Top 10 Sensory Friendly Gifts for Kids
Gifts for kids with Sensory Processing Disorder.
Gifts can be tricky for kids with sensory processing disorder. They like all the same things that other kids do, but when their world already seems overwhelming, a calming sensory-activity-based toy is really what they crave. Think simple. Make things as easy as possible on yourself this year and use the ideas below as your go-to Christmas shopping checklist.
1. Water Beads
These things are amazing. They start out as tiny little beads (about the size of a tip of a pen) but when you soak them in water for four to six hours, they expand to marble-looking bubbles. This will probably be one of your child’s favorite gifts because it is so unique. This Frog Life Cycle Pond Kit is one of my favorites.
Pictured: Frog Life Cycle Pond Kit, $14.95, thehomegrownpreschooler.com
2. Rice bucket with small toys
Just go to the dollar store and pick up a cheap shoe box container. Grab a (big) bag of rice and a few trinket-like toys. Dump the bag of rice in the shoebox container and hide the toys in the rice. This activity will keep your child busy for a long time.
3. Lego lunchbox
This one is awesome. Do you have any old-school lunch boxes lying around? The tin ones that your kids like to play with? Take a Lego base and score it to fit the inside lid of the lunchbox. Superglue this down. Add a few Lego pieces inside the box. Voila! Your child now has their very own Lego lunchbox to play with at home or on-the-go.
4. Moon Sand
Hands-down, this is one of the best sensory-based activities you will ever come across. Moon Sand can be bought pretty much anywhere. All major retailers carry it so plan on spending around $10-20 for a nice-sized kit. Moon Sand is similar to Play-Doh but it feels like sand. When you pick it up with your hand, it falls through your fingers just like sand does but without the mess. This is also great for hiding toys in.
Pictured: Play Visions Sands Alive! Deluxe Starter Set, $24.99, amazon.com
A family favorite. Children with Sensory Processing Disorder (SPD) like the way Play-Doh feels because it is relaxing. The feeling of squishing something and molding something into whatever your imagination will come up with is such a soothing activity for really anyone but, especially so for those who have a hard time processing things around them.
Pictured: Play-Doh Case of Colors, $7.99, amazon.com
6. Stress ball
A simple stress ball is great for children with anxiety. This is also an ideal ‘tool’ to have in your child’s classroom. His teacher can store it in her desk and when she sees that your child is starting to feel overwhelmed, stressed or fidgety, she can give him the stress ball. This is a great way to get the child to refocus their attention without making a big deal about it in front of the rest of the class.
Pictured: Mini Neon Smile Face Relaxable Balls, $7.32, amazon.com
I had never thought of this one before but my son’s occupational therapist used it in one of his sessions. Buy a bag of regular old balloons. Blow them up. Let your child toss it in the air, swat it around and watch his face light up with a smile. Better yet, join in on the fun and take turns hitting it back and forth with each other.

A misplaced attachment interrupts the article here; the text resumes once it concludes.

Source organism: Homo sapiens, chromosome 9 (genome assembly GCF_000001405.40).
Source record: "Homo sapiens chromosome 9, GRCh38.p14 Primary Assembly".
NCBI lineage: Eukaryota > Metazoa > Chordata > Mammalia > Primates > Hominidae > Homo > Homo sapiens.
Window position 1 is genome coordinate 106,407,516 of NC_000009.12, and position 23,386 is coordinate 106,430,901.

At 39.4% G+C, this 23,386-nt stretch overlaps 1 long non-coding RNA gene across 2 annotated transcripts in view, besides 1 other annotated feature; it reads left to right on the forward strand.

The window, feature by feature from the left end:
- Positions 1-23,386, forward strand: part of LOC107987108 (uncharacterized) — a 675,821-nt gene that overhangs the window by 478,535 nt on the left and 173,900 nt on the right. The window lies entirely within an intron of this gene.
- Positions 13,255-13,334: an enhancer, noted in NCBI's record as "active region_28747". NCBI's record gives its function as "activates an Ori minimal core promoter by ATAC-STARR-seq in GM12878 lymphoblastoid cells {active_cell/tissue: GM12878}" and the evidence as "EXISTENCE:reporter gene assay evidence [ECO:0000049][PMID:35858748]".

Pictured: 144 Assorted Color Balloons, $5.98, amazon.com
8. Gum, lollipops and Tic Tacs
These would make great stocking stuffers. They are small, practical pieces of candy that help with oral stimulation. I use these all the time with my son when he is having a hard time focusing. Whether it be him being hyper, moody or a little bit of both, he knows he can go to the pantry in our home and take one of these items whenever he needs to.
Pictured: Dum Dums Bag 13 oz, $2.99, target.com
9. Electric toothbrush
There are so many cool toothbrushes out there for kids now. Chances are, your child has already showed you (and begged) for that new Barbie or Superman toothbrush. Use this as an opportunity to teach them about the right way to brush their teeth and invest in a quality, electric toothbrush. These are great for making sure your child is brushing their teeth for the suggested two minutes and the vibrating of the toothbrush head helps children actually feel the process of what they are doing.
Pictured: Philips Sonicare for Kids Rechargeable Electric Toothbrush, $39.95, target.com
10. Seamless socks and tag-less shirts and pants
Clothes can feel like the end-all be-all for children with sensory processing disorder. Most families steer clear of asking friends and family to buy clothes for their child for Christmas because what feels good one day for your child, doesn’t always feel good the next day. Chances are, your child’s wardrobe consists of primarily seamless and tag-less items. Under Armor is a great brand because there are no tags on their clothes. Seamless socks can be found online and look for elastic-free pants so that your child doesn’t have to worry about getting their pants to “feel right.”
Pictured: Kids Seamless Sensitivity Socks – 6 Pack, $39, smartknit.com
Meagan Ruffing is a freelance parenting writer. She always has an arsenal of sensory-based activities and toys tucked away in her pantry. Follow her on social media to find out the latest information and tips and tricks on how to make your life easier with a child who has special needs. Visit her at www.meaganruffing.com.